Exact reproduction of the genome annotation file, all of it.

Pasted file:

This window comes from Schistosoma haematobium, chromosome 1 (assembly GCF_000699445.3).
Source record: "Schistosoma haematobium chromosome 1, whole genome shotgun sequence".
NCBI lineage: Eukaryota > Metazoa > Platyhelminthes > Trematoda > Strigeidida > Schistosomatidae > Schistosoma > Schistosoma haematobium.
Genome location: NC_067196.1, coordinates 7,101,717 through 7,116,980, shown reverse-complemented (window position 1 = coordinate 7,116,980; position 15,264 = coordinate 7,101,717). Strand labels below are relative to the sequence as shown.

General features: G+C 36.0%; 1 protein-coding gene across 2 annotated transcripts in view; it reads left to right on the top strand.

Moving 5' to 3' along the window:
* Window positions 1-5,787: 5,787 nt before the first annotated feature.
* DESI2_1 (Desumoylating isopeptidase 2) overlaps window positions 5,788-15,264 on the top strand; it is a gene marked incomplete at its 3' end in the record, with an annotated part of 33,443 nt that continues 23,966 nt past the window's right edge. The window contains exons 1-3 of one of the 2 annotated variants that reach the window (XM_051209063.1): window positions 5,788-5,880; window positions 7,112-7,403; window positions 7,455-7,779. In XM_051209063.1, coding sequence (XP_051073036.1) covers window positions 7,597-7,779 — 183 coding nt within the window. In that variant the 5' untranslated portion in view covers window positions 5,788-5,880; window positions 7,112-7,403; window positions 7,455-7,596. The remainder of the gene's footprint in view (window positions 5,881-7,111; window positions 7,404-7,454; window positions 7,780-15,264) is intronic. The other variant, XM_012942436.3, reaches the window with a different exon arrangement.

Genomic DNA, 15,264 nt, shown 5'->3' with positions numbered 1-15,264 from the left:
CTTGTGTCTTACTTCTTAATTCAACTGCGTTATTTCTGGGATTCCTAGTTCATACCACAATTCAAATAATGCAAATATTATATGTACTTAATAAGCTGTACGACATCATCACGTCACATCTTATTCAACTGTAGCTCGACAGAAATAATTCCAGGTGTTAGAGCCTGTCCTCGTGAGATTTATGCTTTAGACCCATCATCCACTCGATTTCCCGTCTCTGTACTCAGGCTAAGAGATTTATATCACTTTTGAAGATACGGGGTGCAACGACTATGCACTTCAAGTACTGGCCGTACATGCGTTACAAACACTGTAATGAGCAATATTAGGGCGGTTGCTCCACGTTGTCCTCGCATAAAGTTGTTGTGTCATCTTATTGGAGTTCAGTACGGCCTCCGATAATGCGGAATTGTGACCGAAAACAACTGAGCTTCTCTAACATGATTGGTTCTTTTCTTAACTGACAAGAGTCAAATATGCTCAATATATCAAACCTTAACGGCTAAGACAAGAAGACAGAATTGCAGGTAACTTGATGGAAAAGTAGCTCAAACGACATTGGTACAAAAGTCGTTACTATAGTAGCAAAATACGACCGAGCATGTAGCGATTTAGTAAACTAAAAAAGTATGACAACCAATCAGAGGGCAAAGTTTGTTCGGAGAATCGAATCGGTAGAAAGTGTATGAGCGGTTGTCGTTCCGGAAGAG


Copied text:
This window comes from Schistosoma haematobium, chromosome 1 (assembly GCF_000699445.3).
Source record: "Schistosoma haematobium chromosome 1, whole genome shotgun sequence".
NCBI lineage: Eukaryota > Metazoa > Platyhelminthes > Trematoda > Strigeidida > Schistosomatidae > Schistosoma > Schistosoma haematobium.
Genome location: NC_067196.1, coordinates 7,101,717 through 7,116,980, shown reverse-complemented (window position 1 = coordinate 7,116,980; position 15,264 = coordinate 7,101,717). Strand labels below are relative to the sequence as shown.

General features: G+C 36.0%; 1 protein-coding gene across 2 annotated transcripts in view; it reads left to right on the top strand.

Moving 5' to 3' along the window:
* Window positions 1-5,787: 5,787 nt before the first annotated feature.
* DESI2_1 (Desumoylating isopeptidase 2) overlaps window positions 5,788-15,264 on the top strand; it is a gene marked incomplete at its 3' end in the record, with an annotated part of 33,443 nt that continues 23,966 nt past the window's right edge. The window contains exons 1-3 of one of the 2 annotated variants that reach the window (XM_051209063.1): window positions 5,788-5,880; window positions 7,112-7,403; window positions 7,455-7,779. In XM_051209063.1, coding sequence (XP_051073036.1) covers window positions 7,597-7,779 — 183 coding nt within the window. In that variant the 5' untranslated portion in view covers window positions 5,788-5,880; window positions 7,112-7,403; window positions 7,455-7,596. The remainder of the gene's footprint in view (window positions 5,881-7,111; window positions 7,404-7,454; window positions 7,780-15,264) is intronic. The other variant, XM_012942436.3, reaches the window with a different exon arrangement.

Genomic DNA, 15,264 nt, shown 5'->3' with positions numbered 1-15,264 from the left:
CTTGTGTCTTACTTCTTAATTCAACTGCGTTATTTCTGGGATTCCTAGTTCATACCACAATTCAAATAATGCAAATATTATATGTACTTAATAAGCTGTACGACATCATCACGTCACATCTTATTCAACTGTAGCTCGACAGAAATAATTCCAGGTGTTAGAGCCTGTCCTCGTGAGATTTATGCTTTAGACCCATCATCCACTCGATTTCCCGTCTCTGTACTCAGGCTAAGAGATTTATATCACTTTTGAAGATACGGGGTGCAACGACTATGCACTTCAAGTACTGGCCGTACATGCGTTACAAACACTGTAATGAGCAATATTAGGGCGGTTGCTCCACGTTGTCCTCGCATAAAGTTGTTGTGTCATCTTATTGGAGTTCAGTACGGCCTCCGATAATGCGGAATTGTGACCGAAAACAACTGAGCTTCTCTAACATGATTGGTTCTTTTCTTAACTGACAAGAGTCAAATATGCTCAATATATCAAACCTTAACGGCTAAGACAAGAAGACAGAATTGCAGGTAACTTGATGGAAAAGTAGCTCAAACGACATTGGTACAAAAGTCGTTACTATAGTAGCAAAATACGACCGAGCATGTAGCGATTTAGTAAACTAAAAAAGTATGACAACCAATCAGAGGGCAAAGTTTGTTCGGAGAATCGAATCGGTAGAAAGTGTATGAGCGGTTGTCGTTCCGGAAGAG